CIO — Hau Lee envisions the perfect supply chain not as a chain at all. Instead, it?s an intricate network of suppliers, distributors and customers who share carefully managed information about demand, decisions and performance, and who recognize that success for one part of the supply chain means success for all. The problem, of course, is that companies do not always want to share. That?s where CIOs need to step in and help manage the flow of information and build trust among business partners, says Lee, a Stanford University professor and director of Stanford?s Global Supply Chain Management Forum.
In a telephone interview with CIO, Lee explained the types of supply chain information that he thinks companies need to share and described what CIOs can do to help. The following is an edited transcript of that conversation.
Getting Stuck on Demand
The first problem companies face is a lack of visibility into your partners? demand forecasts. For example, 3M needs information about Procter & Gamble?s production schedule of diapers so that it can plan for the components that go into the diapers. Meanwhile, P&G needs point-of-sale data from Wal-Mart to plan its diaper production. Having demand information from everyone in your supply chain lets you synchronize what you are doing with your customers and suppliers. It also helps you avoid some fatal mistakes, such as building too much manufacturing capacity?or too little.
Cisco embarked on an e-hub project to help solve this problem last year, and it is the most ambitious undertaking that I have ever seen. Cisco?s plan is to try to involve not just its first-tier suppliers but the second tiers and third tiers. What the company found is that sometimes when it has materials shortage problems or delivery problems, it is because of the second-tier or third-tier supplier. For instance, the first-tier supplier to Cisco is Solectron. The supplier to Solectron might be Quantum. Then there are suppliers to Quantum. If the supplier to Quantum is late, that creates problems at Quantum, which would then stop production at Solectron. Cisco wants to have information transparencies at all these layers. Because if Cisco had gotten wind of these problems right away, it could have found an alternative supplier in time to avoid any delays.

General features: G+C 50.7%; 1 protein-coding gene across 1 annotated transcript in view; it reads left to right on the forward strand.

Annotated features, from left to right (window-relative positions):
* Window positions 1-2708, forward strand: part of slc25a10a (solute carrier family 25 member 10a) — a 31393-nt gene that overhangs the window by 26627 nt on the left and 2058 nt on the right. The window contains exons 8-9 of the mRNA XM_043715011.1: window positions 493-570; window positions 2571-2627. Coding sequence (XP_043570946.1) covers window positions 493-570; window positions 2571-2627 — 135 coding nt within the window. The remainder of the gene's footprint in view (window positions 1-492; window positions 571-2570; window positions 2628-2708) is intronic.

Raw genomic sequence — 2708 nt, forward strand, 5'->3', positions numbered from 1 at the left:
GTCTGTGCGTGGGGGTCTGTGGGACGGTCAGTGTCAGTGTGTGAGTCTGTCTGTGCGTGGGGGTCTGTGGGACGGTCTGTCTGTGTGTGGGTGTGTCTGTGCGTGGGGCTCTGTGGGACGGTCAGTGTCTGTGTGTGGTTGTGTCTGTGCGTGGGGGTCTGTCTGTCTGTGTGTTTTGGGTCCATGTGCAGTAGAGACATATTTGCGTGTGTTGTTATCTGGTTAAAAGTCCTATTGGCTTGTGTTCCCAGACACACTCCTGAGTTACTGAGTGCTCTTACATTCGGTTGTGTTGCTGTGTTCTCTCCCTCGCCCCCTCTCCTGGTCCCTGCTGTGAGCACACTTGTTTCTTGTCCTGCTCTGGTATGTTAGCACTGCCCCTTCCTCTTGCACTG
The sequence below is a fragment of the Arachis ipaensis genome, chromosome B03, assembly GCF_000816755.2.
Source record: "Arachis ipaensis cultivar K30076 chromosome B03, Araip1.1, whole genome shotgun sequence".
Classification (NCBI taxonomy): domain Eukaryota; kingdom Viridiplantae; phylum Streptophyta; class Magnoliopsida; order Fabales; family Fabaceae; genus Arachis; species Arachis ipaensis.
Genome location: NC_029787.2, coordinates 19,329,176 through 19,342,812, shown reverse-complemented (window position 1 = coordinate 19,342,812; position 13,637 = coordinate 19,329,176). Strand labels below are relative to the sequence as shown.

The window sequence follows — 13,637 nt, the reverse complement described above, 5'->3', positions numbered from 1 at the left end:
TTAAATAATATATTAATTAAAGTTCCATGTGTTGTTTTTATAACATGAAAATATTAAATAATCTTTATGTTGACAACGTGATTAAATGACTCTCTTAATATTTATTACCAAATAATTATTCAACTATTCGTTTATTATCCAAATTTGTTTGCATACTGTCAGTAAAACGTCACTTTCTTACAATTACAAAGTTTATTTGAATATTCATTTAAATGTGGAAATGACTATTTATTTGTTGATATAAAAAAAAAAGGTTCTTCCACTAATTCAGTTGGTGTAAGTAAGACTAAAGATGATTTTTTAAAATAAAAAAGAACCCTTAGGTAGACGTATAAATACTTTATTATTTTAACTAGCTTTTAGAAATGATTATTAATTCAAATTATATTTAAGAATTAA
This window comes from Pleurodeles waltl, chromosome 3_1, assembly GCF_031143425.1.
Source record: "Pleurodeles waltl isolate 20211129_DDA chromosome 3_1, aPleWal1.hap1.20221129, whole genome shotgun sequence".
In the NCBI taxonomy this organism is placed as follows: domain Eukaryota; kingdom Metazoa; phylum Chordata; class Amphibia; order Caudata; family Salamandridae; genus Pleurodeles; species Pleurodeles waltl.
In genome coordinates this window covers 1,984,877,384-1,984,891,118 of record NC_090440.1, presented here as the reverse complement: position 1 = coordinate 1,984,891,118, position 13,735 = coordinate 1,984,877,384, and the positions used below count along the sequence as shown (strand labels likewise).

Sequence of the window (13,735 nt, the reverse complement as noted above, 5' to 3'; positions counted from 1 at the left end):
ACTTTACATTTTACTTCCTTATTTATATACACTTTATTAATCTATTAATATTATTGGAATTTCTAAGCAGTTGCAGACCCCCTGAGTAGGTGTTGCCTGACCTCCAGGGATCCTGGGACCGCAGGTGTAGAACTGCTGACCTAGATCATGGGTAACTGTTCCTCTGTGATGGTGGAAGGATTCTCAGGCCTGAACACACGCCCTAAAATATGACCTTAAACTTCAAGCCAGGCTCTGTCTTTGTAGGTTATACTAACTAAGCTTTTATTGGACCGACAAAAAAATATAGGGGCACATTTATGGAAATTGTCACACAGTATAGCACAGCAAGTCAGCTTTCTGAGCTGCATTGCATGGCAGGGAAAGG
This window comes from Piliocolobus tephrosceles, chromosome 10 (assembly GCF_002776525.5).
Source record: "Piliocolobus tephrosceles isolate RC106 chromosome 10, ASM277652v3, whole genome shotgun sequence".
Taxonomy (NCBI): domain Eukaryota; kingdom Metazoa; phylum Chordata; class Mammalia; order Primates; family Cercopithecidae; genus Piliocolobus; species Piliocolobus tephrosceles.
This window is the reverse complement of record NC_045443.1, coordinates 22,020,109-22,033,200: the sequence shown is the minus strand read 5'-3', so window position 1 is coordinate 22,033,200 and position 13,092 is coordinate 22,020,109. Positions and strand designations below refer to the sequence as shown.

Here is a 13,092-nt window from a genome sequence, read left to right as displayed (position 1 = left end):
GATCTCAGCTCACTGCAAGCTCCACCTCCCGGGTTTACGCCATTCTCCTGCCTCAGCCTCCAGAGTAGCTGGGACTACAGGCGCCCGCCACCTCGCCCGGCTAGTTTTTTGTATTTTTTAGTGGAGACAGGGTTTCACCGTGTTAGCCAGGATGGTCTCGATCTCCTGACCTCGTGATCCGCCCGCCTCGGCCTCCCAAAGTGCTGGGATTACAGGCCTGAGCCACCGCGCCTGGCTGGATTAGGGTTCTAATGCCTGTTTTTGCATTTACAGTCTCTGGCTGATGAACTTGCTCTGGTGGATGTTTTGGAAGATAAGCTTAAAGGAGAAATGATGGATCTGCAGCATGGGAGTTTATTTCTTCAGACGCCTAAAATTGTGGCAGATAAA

Companies are oftentimes not aware of the decisions that other players in the supply chain have made. When that happens, we get burned. Say I?m Hewlett-Packard, and I?m going to introduce a new generation of laser printers and do heavy-duty promotions in North America. If the retailers are not informed, then they may run other promotions that are counter to the HP promotions. Or, they won?t know to start discounting existing products to make room for the new stuff, and they are stuck with obsolete products. Sharing this decision information isn?t very difficult?an e-mail will usually do the trick. It?s more an issue of trust and understanding the consequences that your decisions have on others.